API and point out where the API has the
ability to scale but its OS implementation hits a bottleneck. They employ the
results to develop a new OS that is practically free of scalability bottlenecks.
The scalable commutativity rule applies not just to operating system design, but also to any multicore software
system. It should be part of the toolkit
of any multicore application developer.
Keeping Sensitive Data Confidential
Baumann, A., et al. 2014.
Shielding applications from an untrusted
cloud with Haven.
Usenix Symposium on Operating
Systems Design and Implementation.
Customers trust their cloud providers
not to expose any of their data—a tall
order, given the staggering complexity
of the cloud hardware/software platform. Bugs may easily compromise
sensitive data. This paper introduces
Haven, a software system that protects
the integrity of a program and its data
from the entire cloud-execution platform, except for a small trusted block
To achieve this, Haven uses the recently introduced Intel SGX technology
to develop a non-hierarchical OS security model that allows applications to
run in a secure region of memory that
is protected from outside access, including privileged software such as OS
kernels and hypervisors. To support
execution on top of an untrusted OS
kernel, Haven introduces a mutually
distrusting kernel interface that applications access via a user-level library
that provides the Windows API.
Haven introduces a new way of
protecting data confidentiality. While
previous attempts use encryption techniques such as homomorphic encryption to compute on encrypted data in
limited cases, Haven relies on hard-ware-protection technology to address
the problem in a more general way.
An Ecosystem of Application
These papers establish a new baseline
for datacenter OS design. Not the tra-
ditional Unix model where processes
run on top of a shared kernel invoked
via POSIX system calls, but protected
software containers using scalable li-
brary invocations that map directly to
hardware mechanisms allow applica-
tions to break out of existing OS perfor-
mance and protection limitations.
This new OS design has the potential to enable an ecosystem of library
execution environments that support
applications in various ways. For example, a fast library network stack
may be linked to a Web server to improve its webpage delivery latency and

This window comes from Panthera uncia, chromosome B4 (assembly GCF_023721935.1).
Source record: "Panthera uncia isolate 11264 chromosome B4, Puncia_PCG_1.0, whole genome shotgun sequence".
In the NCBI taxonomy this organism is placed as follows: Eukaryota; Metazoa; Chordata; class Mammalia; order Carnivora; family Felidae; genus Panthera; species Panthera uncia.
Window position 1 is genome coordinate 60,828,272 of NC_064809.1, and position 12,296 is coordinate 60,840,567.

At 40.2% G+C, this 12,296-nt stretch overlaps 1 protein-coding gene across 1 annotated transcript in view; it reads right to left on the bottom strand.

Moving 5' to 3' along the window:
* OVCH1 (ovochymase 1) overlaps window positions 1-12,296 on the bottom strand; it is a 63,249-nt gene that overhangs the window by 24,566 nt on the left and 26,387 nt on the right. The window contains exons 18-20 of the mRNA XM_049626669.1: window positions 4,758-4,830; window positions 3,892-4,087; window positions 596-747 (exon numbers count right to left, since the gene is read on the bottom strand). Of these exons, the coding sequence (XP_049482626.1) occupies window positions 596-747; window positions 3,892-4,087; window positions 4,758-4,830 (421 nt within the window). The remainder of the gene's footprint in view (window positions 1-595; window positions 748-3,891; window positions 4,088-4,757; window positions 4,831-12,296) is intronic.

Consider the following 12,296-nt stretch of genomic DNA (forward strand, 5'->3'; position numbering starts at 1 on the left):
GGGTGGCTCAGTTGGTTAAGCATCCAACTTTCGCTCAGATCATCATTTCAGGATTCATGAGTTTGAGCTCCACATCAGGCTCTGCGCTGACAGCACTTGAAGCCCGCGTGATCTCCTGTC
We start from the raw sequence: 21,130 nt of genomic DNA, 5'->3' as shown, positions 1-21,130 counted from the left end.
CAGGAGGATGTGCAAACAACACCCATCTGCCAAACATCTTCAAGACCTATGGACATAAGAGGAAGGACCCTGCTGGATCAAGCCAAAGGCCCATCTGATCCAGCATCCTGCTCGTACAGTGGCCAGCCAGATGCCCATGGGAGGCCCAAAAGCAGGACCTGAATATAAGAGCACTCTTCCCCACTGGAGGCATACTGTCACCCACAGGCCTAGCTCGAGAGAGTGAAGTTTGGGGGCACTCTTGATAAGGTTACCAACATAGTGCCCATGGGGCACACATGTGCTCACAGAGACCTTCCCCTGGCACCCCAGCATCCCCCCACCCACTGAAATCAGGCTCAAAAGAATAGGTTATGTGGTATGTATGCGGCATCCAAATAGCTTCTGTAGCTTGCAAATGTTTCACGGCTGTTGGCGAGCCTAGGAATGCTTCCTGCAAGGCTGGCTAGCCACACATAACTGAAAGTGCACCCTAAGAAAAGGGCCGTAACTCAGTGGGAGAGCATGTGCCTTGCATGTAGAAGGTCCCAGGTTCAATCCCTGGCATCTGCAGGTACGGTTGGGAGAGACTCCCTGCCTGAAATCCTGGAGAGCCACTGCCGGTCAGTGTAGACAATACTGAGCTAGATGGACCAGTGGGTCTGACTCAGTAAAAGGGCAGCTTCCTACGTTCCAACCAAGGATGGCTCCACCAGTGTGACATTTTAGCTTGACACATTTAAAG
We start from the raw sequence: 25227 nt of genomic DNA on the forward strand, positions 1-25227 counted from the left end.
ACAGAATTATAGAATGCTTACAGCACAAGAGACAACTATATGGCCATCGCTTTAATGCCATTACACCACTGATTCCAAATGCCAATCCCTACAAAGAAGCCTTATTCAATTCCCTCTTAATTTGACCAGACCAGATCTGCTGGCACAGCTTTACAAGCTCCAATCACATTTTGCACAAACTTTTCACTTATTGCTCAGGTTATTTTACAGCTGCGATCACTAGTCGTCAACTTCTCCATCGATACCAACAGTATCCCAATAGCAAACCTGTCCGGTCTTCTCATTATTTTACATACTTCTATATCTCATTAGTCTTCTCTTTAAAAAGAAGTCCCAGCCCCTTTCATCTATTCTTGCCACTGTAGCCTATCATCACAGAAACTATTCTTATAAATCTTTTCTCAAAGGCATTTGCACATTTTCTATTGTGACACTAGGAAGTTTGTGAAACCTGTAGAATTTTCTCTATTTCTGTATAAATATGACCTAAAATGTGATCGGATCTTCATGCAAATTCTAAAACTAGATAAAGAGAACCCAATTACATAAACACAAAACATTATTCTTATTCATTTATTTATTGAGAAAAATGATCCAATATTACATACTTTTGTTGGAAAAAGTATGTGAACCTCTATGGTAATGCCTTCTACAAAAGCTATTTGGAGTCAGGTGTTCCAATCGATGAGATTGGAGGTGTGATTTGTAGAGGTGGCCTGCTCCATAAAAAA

throughput. A Haven-like system call
library may be linked to protect the integrity of confidential data held by the
application. Finally, a scalable storage
stack may be linked to a database to
allow it to keep pace with the throughput offered by parallel flash memory.
In many cases, these libraries can improve application execution transparently. Together, these new execution
environments have the potential to allow applications to match the performance and integrity demands of current and future datacenter workloads.
Simon Peter is an assistant professor at the University
of Texas at Austin, where he leads research in operating
systems and networks.
NFV and Middleboxes
By Justine Sherry
We usually think of networks as performing
only one task: Delivering
packets from sender to receiver. Today’s networks, however, do a lot more
by deploying special-purpose
middleboxes to inspect and transform packets,
usually to improve performance or security. A middlebox may scan a connection for malicious behavior, compress
data to provide better performance on
low-resource mobile devices, or serve
content from a cache inside the network to reduce bandwidth costs. Both
industry and research sources have
recently begun to refer to the features
implemented by middleboxes as “
network functions.” Popular open source
network functions include the Snort
Intrusion Detection System3 and the
Squid Web Proxy.
To deploy a new network function,
a network administrator traditionally
purchases a specialized, fixed-func-tion hardware device (the middlebox)
implementing, for example, intrusion
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